Want To Live Longer – Get Yourself Outdoors

I think I’ve cracked it, Italian folk aren’t the longest living people because of their diet, they spend longest on the planet compared to any other nationality because of their beautiful weather! Who wouldn’t want to stick around and bask in the glorious sunshine?

Whether it’s key to a long life or not, one thing’s for sure, sunlight must be a contributing factor to people’s overall mood and so quality of life, and this must indeed lead back to  life longevity, no?

I ponder over this point as I dip one toe into the pneumonia-inducing waters of the English Channel, while the other remains firmly on the shingled beach of Brighton this bank holiday.  Temperatures soar into the twenties (degrees celsius) as sweltered sweaty bodies lie down soaking up the sunrays like cold-blooded reptiles.

The sun boosts everyone’s mood, there’s just something so comforting about the (picking off your sunburnt peely skin the day after) smell of suncream and the sounds of waves crashing against the seashore. Sunlight is my version of rose-tinted glasses.

 
The Benefits Of A Sunny Day

Vitamin D – Your skin produces vitamin D whenever you are exposed to UVB sunlight rays. Vitamin D helps maintain the health of the bones and teeth, playing an essential role in regulating the amount of phosphate and calcium in  the body in addition to numerous other health regulatory roles.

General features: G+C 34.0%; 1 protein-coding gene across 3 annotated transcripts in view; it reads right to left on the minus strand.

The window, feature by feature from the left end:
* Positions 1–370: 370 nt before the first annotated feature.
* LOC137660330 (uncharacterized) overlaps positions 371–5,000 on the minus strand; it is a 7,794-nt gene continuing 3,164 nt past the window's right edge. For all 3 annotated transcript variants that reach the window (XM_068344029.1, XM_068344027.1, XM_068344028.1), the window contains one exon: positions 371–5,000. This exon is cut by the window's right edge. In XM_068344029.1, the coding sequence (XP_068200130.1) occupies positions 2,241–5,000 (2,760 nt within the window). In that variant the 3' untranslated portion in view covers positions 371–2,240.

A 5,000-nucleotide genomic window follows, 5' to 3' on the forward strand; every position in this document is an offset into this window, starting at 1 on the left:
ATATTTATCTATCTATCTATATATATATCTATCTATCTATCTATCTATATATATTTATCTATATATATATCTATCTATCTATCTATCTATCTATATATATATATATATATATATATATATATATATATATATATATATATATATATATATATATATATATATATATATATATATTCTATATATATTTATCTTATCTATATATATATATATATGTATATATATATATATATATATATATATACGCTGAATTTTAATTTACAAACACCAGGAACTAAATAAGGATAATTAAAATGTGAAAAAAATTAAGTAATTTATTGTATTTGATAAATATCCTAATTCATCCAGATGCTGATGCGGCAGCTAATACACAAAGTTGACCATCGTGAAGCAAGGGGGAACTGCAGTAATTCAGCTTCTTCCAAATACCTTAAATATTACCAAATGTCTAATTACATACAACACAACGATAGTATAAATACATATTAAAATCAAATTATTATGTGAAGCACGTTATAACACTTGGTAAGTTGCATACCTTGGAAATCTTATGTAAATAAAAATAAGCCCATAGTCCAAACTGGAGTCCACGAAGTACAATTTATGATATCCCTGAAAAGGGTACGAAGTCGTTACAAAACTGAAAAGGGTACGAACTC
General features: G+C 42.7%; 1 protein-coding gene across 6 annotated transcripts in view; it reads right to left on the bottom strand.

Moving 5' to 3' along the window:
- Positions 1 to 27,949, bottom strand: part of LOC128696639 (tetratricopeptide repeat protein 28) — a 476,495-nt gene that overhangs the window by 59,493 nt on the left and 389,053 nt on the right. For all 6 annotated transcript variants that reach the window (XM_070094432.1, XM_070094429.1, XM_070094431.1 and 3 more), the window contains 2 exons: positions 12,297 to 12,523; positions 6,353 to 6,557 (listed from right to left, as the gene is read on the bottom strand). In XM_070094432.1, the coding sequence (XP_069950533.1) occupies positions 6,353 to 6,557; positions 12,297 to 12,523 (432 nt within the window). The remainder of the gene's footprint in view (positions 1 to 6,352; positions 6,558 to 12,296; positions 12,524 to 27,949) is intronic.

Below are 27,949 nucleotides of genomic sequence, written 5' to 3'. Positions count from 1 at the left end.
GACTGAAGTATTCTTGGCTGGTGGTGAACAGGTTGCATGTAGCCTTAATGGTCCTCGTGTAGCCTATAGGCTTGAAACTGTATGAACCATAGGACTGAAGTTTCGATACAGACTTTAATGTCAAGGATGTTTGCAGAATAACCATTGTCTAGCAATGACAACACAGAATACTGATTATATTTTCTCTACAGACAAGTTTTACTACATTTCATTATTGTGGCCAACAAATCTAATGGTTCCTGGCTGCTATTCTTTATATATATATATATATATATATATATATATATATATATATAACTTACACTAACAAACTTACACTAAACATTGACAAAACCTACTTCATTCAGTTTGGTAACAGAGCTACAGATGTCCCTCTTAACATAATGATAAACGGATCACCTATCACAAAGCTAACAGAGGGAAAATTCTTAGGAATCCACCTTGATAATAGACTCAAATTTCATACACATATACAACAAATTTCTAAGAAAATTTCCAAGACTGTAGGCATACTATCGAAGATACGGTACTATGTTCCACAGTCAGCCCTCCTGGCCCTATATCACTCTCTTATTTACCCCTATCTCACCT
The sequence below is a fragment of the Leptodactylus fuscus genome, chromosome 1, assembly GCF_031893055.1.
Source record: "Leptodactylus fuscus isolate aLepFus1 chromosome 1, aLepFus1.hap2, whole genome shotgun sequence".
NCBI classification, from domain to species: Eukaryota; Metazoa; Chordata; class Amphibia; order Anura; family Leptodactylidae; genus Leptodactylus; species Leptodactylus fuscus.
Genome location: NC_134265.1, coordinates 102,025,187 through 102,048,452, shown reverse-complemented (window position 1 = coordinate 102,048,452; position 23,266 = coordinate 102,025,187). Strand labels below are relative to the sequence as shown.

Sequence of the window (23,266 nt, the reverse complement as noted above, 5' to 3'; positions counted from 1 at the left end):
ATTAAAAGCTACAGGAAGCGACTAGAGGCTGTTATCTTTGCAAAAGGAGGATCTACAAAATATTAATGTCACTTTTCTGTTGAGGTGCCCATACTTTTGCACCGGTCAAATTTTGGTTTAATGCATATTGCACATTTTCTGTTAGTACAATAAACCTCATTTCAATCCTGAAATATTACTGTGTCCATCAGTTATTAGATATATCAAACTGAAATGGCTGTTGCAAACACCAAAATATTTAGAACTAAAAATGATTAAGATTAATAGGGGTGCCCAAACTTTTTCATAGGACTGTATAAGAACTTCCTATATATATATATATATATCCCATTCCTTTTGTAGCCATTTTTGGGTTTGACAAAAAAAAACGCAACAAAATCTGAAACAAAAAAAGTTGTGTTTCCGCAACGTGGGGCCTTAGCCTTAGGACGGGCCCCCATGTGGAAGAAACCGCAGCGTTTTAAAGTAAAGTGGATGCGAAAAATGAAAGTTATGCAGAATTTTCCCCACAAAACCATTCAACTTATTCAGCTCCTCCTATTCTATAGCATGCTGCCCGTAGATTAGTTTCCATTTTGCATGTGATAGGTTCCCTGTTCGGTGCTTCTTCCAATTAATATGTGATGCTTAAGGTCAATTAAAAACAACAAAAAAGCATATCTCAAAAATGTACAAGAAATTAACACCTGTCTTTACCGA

T-Cells – The T-cell is a type of white blood cell which is essential to human immunity. Recent research into the body’s reaction to sunlight has quite literally shed new light on its effect on the body’s immune system in particular. Some studies conducted have highlighted the effect of low levels of blue light (present in the sun rays) exposure on T-Cells. The blue light is believed to trigger the release of hydrogen peroxide by the T- cells, a reaction produced in response to an infection normally. This release of hydrogen peroxide thus leads to the increased mobilisation of the cells throughout the body. Thus an increase in mobilisation would mean the cells could get to sites of infection more quickly.

Mood Booster – The winter blues are no doubt a real thing. And so is SAD – ‘Seasonal Affective Disorder’, which links seasonal changes with patterns of depression. With a lack of sunlight resulting in lower serotonin levels, a rise in sunlight thereby boosts serotonin in the body, serotonin is the chemical neurotransmitter that boosts our mood. Sunlight triggers special areas of your eye – the retina to produce serotonin.

Lowers Pollution Levels – Your descendents will thank you as they aren’t left permanently attached to an oxygen tank.Reducing the need to burn fossil fuels should surely be something that brings a smile to our faces? That is, ofcourse, if you feel the planet is worth saving. If you don’t then wake up now! Sunshine is unlimited, fossil fuels are not. Although solar power is not completely waste free, it’s still doing a better job than the waste produced from oil and coal burning.

What more reasons could you need for the sun to put a smile on your face? Get outdoors now! Your T-cells will thank you!

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